Weekend at an English Country Estate
nytheatre.com review by Di Jayawickrema
October 17, 2010
Weekend at an English Country Estate is an uproarious romp through the lives of the dilettantes and idle rich weekending at Hightower Park in the 1930s. Reminiscent of the satirical, tongue-in-cheek works of the time and even directly referencing some of them—Evelyn Waugh's "bright young things" and P.G. Wodehouse's iconic butler, Jeeves—playwright Sara Montgomery has captured the very best in bright comedy of that age. Combined with a stellar cast and superb direction, a disastrous getaway for the characters becomes a pitch-perfect escape for the audience.
The tone of the play is set by a charmingly airy number choreographed by Alexis Grausz. Each gesture is exaggerated so that the tenuous ties among the motley group begin to become apparent even before the dialogue begins. Sara C. Walsh's chintzy, flowered-wallpaper-heavy set design lends the stage the atmosphere of an overstuffed British tea shop; a perfect complement to the claustrophobic chaos that ensues when overbearing personalities are thrown together against their will.
As is often the case in upstairs-downstairs comedy, the servants' presence is crucial. The dialogue opens with them pretending to be their "betters" before the guests arrive. "I wonder what the poor people are doing today," the maid, played by Julia Moss, sniffs. "I'm sure I don't care," Mick Lauer retorts as the butler. Due to a communication failure, for which each blames the other, the divorced Lord and Lady Hightower, played by Jacques Roy and Elizabeth Neptune, find themselves at their shared home on the same weekend—and they've both brought their younger paramours with them. To complicate matters, the latter two also share a secret romantic history. Montgomery's whiplash-witty script is served well as all the former lovers try to one-up each other through verbal and emotional warfare.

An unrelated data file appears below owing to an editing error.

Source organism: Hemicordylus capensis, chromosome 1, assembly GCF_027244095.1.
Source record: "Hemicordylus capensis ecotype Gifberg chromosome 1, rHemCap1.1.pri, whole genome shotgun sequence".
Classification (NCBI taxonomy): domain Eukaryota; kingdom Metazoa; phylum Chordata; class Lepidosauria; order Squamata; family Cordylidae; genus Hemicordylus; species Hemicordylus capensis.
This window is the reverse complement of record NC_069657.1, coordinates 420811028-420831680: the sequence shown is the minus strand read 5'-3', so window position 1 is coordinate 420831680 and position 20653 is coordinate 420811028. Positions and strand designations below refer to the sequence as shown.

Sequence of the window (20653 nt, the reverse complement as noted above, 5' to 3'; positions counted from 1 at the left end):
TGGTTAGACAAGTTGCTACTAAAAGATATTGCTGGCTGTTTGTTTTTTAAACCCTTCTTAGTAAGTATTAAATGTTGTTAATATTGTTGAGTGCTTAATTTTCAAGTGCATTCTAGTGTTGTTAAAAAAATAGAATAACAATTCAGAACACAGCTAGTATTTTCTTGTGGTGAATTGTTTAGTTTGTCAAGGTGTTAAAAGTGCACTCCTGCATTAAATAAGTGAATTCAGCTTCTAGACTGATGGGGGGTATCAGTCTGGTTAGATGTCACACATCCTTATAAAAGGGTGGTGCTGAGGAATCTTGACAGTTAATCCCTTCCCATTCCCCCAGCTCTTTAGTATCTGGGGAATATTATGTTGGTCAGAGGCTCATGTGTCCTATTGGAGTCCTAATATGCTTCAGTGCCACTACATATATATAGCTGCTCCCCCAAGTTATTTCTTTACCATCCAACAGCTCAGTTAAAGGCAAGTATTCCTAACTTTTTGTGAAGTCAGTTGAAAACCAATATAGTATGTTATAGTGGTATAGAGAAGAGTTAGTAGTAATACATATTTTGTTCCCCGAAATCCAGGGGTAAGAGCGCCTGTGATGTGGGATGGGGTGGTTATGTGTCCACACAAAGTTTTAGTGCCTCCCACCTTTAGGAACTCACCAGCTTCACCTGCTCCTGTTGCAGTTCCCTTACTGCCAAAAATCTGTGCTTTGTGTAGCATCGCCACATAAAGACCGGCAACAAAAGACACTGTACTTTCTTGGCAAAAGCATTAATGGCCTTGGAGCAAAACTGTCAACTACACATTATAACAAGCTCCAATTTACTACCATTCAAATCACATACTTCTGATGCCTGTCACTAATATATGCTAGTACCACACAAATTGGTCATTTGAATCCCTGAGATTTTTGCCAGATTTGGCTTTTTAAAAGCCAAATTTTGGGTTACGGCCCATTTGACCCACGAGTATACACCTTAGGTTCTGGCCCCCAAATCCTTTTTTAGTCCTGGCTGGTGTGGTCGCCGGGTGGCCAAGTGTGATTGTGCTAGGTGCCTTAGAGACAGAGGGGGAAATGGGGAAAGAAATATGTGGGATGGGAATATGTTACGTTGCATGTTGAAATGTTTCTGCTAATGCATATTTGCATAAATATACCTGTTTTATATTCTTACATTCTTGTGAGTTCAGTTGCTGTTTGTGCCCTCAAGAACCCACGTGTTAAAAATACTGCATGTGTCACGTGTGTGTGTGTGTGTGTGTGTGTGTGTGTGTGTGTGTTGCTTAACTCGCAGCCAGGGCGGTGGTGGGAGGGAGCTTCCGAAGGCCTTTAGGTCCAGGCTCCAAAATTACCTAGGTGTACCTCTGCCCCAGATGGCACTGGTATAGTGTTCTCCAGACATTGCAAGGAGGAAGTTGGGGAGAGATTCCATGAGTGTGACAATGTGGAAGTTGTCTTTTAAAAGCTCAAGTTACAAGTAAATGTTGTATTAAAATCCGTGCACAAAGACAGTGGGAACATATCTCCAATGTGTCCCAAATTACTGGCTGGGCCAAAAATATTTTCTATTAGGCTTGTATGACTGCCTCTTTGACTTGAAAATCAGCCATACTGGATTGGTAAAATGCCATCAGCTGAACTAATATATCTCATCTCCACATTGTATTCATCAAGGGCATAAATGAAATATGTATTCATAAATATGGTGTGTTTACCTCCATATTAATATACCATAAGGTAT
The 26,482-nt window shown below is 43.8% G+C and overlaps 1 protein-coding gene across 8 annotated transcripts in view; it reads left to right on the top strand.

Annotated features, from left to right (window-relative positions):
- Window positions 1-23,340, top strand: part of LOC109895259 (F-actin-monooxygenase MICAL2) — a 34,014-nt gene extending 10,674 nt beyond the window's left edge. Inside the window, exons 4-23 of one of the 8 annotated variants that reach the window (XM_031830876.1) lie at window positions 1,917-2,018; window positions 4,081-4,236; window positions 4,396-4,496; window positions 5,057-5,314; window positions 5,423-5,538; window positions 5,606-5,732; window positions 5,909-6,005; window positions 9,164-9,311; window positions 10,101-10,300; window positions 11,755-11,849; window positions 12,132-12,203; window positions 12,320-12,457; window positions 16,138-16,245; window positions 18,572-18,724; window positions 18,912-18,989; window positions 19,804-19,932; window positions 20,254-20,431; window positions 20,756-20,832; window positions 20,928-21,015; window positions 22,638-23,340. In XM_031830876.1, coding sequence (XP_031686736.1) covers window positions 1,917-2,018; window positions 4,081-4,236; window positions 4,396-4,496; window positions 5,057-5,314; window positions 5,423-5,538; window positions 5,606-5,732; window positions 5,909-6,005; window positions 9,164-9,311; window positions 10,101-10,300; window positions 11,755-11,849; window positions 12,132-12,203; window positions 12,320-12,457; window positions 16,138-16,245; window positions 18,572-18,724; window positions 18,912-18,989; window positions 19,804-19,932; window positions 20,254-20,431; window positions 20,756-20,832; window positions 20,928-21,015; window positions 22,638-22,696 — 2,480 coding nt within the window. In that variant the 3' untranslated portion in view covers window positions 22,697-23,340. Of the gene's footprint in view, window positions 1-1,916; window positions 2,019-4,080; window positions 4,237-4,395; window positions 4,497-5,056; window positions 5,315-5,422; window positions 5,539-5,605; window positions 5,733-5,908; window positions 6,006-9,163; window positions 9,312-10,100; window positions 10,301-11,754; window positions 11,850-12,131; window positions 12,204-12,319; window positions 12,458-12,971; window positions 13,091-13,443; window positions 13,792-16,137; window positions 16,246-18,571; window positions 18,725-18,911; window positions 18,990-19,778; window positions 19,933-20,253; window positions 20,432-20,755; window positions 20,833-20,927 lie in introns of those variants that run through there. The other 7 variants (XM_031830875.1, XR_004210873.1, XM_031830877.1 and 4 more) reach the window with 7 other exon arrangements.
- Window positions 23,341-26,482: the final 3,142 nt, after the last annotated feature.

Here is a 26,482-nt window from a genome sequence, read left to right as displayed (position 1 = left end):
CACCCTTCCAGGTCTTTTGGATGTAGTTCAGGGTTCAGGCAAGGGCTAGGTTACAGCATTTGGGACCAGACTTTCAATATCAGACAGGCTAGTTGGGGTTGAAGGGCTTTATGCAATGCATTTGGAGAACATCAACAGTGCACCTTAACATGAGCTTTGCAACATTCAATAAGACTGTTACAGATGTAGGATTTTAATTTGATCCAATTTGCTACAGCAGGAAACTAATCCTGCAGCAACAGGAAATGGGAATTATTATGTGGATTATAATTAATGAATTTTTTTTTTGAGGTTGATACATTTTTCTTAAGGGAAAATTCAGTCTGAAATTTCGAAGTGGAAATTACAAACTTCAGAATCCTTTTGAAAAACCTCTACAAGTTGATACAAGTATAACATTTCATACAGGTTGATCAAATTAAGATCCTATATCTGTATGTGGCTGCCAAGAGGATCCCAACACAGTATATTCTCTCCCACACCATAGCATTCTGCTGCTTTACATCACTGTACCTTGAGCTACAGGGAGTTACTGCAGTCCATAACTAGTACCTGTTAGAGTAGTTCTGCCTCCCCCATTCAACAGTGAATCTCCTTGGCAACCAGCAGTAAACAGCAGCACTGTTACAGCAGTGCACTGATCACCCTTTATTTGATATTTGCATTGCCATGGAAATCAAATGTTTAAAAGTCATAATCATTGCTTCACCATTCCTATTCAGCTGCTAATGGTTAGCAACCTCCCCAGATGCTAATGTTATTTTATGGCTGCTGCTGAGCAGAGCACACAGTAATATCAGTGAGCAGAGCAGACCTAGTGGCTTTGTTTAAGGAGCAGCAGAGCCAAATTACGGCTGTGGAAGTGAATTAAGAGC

Madeleine Maby and Charlie Wilson as the desultory young lovers, Veronica and Charles, make a bet as to who can get engaged first to their respective Hightower. Dialect coach Charley Layton has served this piece well as the tonal inflections of the entire cast, and especially these two actors, are impeccably true to the mood of people only pretending to be too mercenary to have real feelings. Their reckless game soon involves the other members of the party; the Hightowers' daughters, Evelyn and Athena, played by Alyssa Lott and playwright Montgomery, as well as Veronica's cousin, Damon, played gleefully by Joe Stipek. Stipek, playing a depressed poet, often gets the choicest lines, with his hilariously despondent interjections into the conversation never failing to get a laugh. In fact, there is hardly a joke that misses its mark. The camaraderie and comedic timing among the cast are too polished to allow it. Director Paul Urcioli makes some excellent blocking decisions so that each conversation between characters is given its comedic due. In the end, all couples are paired off believably but without ever sacrificing wit to sentimentality.
From start to finish, Weekend at an English Country Estate is a near flawless treat. Like the best period pieces, the themes are so recognizable that none of the meaning is lost.